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  • Jul 23, 2014
  • Updated: 10:34am
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Toronto editor defends story of mayor ‘smoking crack’

Toronto Star chief says claims about Rob Ford were true and reporting was in public interest

PUBLISHED : Wednesday, 11 September, 2013, 12:00am
UPDATED : Wednesday, 11 September, 2013, 2:53am

Canada's largest newspaper acted in the public interest when it published a report containing allegations that Toronto Mayor Rob Ford had been caught on video smoking crack cocaine, the Toronto Star's top editor told regulators.

Editor-in-Chief Michael Cooke told the Ontario Press Council, a voluntary self-regulatory organisation, that his newspaper's reporting on Ford, who has said he does not smoke crack, was both ethical and legal.

I tell you now, with great emphasis, that the story is true - every word of it
Toronto Star Editor-in-Chief Michael Cooke

He was responding on Monday to complaints made by private citizens against Torstar Corp's flagship paper over its coverage of Ford in May.

Ford himself did not make a complaint and did not appear at the hearing.

"I tell you now, with great emphasis, that the story is true - every word of it," Cooke said at the hearing in Toronto, arguing that Ford had been given ample opportunity to respond to the report before it was published.

The Toronto Star story, released just hours after US gossip blog Gawker said it had seen a cellphone video that appeared to show Rob Ford smoking a substance from a small glass pipe, prompted a storm of media coverage in Canada and abroad.

The Star said two of its reporters had seen the video weeks before the Gawker report, and that individuals linked to the drug trade had offered to sell the video to the Star. The newspaper declined to buy it.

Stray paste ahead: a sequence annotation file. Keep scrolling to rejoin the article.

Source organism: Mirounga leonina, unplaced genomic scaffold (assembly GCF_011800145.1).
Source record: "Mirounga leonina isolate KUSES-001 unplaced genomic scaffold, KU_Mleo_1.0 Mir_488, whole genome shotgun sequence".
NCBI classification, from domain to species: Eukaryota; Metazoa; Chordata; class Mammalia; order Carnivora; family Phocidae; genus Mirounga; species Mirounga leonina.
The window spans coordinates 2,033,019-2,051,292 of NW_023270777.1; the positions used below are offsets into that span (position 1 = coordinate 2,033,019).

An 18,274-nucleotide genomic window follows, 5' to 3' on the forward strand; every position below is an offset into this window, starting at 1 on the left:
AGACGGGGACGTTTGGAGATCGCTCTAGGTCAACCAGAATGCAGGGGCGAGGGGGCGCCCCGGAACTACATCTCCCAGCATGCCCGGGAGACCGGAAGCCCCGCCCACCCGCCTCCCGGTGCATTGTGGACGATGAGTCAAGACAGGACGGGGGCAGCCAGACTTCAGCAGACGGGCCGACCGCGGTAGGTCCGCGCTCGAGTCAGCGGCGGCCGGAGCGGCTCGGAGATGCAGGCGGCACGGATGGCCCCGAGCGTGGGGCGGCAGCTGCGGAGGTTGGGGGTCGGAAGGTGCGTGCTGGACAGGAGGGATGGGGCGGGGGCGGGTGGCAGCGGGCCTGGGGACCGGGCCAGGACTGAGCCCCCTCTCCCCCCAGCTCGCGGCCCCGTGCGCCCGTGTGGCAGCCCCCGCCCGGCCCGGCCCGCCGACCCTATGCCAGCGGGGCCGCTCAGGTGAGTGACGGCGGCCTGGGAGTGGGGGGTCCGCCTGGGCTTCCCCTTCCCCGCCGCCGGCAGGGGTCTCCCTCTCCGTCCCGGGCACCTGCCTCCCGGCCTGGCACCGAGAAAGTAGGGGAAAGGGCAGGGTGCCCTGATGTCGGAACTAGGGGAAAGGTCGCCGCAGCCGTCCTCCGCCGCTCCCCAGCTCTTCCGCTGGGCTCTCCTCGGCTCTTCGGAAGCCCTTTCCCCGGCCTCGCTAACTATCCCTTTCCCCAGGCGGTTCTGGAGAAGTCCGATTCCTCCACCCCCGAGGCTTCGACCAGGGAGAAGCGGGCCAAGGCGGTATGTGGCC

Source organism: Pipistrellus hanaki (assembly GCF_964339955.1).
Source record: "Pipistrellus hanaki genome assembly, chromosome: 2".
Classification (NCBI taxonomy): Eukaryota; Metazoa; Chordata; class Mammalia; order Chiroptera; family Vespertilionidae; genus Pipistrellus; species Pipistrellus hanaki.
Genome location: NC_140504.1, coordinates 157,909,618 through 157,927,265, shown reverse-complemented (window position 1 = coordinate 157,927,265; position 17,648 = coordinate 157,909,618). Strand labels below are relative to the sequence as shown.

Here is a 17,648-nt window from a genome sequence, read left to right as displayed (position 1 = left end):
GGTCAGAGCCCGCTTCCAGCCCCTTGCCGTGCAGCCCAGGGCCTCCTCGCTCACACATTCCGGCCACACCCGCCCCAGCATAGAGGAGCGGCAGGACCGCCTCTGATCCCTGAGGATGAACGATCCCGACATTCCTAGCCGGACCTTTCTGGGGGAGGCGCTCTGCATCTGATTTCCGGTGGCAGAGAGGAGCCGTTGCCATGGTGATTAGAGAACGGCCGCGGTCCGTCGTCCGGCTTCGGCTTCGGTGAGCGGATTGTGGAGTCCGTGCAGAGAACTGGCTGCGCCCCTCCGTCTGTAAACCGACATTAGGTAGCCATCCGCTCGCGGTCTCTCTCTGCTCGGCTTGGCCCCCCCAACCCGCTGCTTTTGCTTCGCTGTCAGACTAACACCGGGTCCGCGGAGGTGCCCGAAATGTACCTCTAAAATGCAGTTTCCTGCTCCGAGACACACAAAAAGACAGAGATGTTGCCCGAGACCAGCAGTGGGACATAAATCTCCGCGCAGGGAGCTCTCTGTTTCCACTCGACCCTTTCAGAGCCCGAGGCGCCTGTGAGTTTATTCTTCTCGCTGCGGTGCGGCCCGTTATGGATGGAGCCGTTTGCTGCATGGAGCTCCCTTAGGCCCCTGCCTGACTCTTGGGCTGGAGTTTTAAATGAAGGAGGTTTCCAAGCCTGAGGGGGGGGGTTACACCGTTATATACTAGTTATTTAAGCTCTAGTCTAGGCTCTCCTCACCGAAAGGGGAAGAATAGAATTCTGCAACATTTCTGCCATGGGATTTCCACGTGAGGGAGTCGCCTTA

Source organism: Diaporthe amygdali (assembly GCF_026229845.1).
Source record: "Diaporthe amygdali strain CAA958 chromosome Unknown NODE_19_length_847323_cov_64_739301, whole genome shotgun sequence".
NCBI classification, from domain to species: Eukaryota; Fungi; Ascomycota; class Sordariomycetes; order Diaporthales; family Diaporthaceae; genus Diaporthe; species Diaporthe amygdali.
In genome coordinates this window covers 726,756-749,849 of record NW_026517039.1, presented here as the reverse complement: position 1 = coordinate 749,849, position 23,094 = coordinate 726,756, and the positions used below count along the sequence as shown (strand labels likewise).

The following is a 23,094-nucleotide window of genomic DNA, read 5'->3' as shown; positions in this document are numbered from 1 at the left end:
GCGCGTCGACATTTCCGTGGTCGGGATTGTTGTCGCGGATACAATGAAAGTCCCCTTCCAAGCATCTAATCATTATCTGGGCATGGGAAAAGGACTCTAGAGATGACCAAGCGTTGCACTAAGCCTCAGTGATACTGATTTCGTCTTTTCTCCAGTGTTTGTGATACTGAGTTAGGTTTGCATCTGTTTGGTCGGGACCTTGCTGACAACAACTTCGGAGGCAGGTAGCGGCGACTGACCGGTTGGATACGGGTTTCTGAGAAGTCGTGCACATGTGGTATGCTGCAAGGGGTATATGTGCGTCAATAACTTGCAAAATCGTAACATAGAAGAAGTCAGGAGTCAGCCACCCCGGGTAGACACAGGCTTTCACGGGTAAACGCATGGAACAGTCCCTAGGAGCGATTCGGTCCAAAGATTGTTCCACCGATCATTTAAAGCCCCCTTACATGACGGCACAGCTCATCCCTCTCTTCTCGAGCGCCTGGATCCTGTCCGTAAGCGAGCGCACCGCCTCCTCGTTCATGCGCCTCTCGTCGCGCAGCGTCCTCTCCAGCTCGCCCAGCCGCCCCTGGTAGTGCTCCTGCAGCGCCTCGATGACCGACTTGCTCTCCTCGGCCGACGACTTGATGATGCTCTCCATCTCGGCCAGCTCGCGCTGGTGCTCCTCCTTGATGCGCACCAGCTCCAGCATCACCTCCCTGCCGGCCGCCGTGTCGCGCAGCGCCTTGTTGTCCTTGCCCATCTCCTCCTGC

Ford was elected in 2010, promising to control spending and cut taxes. But he has struggled to maintain the support of the city council, which has the final say over most city business.

He has also been criticised on issues that include skipping meetings to coach school football and reading while driving.

Complainant Darylle Donley said Ford was being lied about in the Toronto Star report and that "the news should be concrete and proven truth".

No video has been released, although Gawker raised about US$200,000 to buy it. Ford said in May that he could not comment on "a video that I have never seen or does not exist".

The press council has limited powers to punish its members. If it upholds a complaint, the offending publication must simply report on that fact and publish the text of the decision.

At a separate hearing on Monday, the press council examined a report from the Globe and Mail newspaper on ties in the 1980s between the Ford family, especially the mayor's brother, Toronto city councillor Doug Ford, and the drug trade.

After the story was published, Doug Ford called it "an outright lie" in an interview with local news network CP24. He did not appear at the hearing.

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